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The Natural Cycle of Humanity and the Decay of Modern Society in The Wasteland

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Introduction

Anya Dyurgerova ENGL 3060 Van Gerven Paper 1 Re-write The Natural Cycle and the Decay of Modern Society in The Wasteland There is no romance, no passion, only a mundane circular sequence of events, "crowds of people, walking round in a ring" (56). In The Wasteland, by T.S. Eliot, the society of the twentieth century is described as detached, dreary and monotonous. It is a collection of dysfunctional relationships and tedious tasks, saturated with an anxiety about death. There is a parallel between the atrophy of society and the land destroyed during the Second World War. To escape a routine and apathetic existence, humans strive for the unattainable, to overcome the limits of humanity. However any departure from the natural cycle of the human world leads to the emergence of the wasteland. Although death haunts the speakers in the poem, it is liberation in comparison to the horror of the wasteland. There is persistent angst and fear of death in the poem, yet death is everywhere. The many speakers in the poem wish for immortality and to overcome the confines of humanity. In "The Burial of the Dead" the woman, anxious about her fate, goes to see the fortune-teller, Madame Sosostris, who pulls out the "Hanged Man" tarot card and warns her to "fear death by water" (55). The fortune-teller's words reoccur later in "Death by Water", a description of the grotesque death of "Phlebas the Phoenician." ...read more.

Middle

The other immortal character in the poem, Tiresias, is "blind, throbbing between two lives" (line 218), also alienated from the human world, not only by his immortality but also because he is a hermaphrodite. Sybil and Tiresias's separation from the sequence of life compel them to lead a miserable existence. The voices of these immortal characters portray how only once immortality is experienced can death become a salvation, a place of peace. The modern relationships that Eliot portrays are devoid of love, companionship and desire. The theme "when love fails, a wasteland develops" is recurring throughout the poem. The author constantly alludes to the legend of the Fisher King. In the legend, The Fisher King was hurt and became impotent and ill, disabling him to care for his kingdom. He was left alone to lead a meaningless life, fishing. Without his love the land deteriorated, lost its fertility and perished into the wasteland. Similarly, in the modern society, alienation from the natural world and a depletion of love leads to decay. The woman in "A Game of Chess" attempts to speak to her significant other, distressed about their relationship. She pleads with him to stay with her, to speak to her and to share his thoughts with her (111-113). He is detached, remaining silent and thinking only of death. The man has separated from humanity while the woman remains part of the cyclical existence. ...read more.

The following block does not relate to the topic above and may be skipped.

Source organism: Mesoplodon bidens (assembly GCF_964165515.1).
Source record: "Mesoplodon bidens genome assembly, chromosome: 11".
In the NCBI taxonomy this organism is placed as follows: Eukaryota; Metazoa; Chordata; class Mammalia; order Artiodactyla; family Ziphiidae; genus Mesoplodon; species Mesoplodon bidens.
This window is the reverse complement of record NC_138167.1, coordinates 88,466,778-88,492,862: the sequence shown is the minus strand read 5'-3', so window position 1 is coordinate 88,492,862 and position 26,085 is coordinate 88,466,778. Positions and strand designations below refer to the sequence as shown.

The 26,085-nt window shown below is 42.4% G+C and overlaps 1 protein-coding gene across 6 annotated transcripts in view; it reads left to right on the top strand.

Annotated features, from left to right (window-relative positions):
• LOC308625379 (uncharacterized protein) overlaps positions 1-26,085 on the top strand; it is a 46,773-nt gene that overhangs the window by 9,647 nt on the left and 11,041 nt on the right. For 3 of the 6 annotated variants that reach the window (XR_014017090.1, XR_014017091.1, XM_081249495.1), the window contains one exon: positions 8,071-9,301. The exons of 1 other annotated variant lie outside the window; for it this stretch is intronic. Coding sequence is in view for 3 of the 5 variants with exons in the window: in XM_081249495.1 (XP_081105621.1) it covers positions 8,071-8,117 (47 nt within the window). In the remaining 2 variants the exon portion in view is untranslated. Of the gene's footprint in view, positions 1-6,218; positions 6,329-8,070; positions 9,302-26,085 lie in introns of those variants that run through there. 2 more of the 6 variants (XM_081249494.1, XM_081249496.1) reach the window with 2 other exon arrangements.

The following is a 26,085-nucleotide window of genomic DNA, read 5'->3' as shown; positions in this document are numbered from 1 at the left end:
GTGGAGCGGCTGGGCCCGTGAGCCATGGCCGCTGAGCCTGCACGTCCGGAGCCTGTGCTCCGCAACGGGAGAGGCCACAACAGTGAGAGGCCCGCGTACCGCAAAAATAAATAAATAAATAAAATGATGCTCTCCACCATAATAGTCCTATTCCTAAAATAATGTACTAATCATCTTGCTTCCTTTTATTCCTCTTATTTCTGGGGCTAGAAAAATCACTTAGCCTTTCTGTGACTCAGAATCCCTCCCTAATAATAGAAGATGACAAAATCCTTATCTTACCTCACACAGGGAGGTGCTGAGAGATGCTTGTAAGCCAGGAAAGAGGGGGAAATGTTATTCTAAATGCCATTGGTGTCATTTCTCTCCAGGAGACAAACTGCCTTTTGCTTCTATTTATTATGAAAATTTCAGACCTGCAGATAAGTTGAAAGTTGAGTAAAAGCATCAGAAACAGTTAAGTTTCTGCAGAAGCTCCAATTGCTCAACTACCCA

Conclusion

In the legend of the Holy Grail, Parsifal found the Holy Grail in the Chapel Perilous and life returned to the land. However, in the empty chapel in the poem there are only "dry bones", signifying that vitality will not return to the land like it does in the legend. Instead society continues to decay illustrated in the line "London Bridge is falling down" (427). In reality there is no Holy Grail, there is no change: "I sat upon the shore/ Fishing with the arid plain behind me" (424-425). The banal, circular sequence of human life continues. Eliot explores the themes of life, death, immortality and alienation throughout The Wasteland. These themes are examined in various historical contexts, from ancient myths to the modern society and tied together by the immortal characters, Sibyl and Tiresias. Disconnected by the varying historical context and the many narrators, T.S. Eliot's style of writing in The Wasteland mirrors the disintegrated moments that give meaning to human life. Human life is cyclical, routine and mundane with memories as the only specks of color on an otherwise gray canvas. Death is not an ending; it is only part of the cycle. Immortality, the desire to forget and deprivation of emotion and of love are unnatural and create a partition from the human world where the wasteland appears. Modern Society consists of failed relationships and hollow humans existing in the "Unreal City." Its loss of fertility and love results in the emergence of a wasteland. ...read more.

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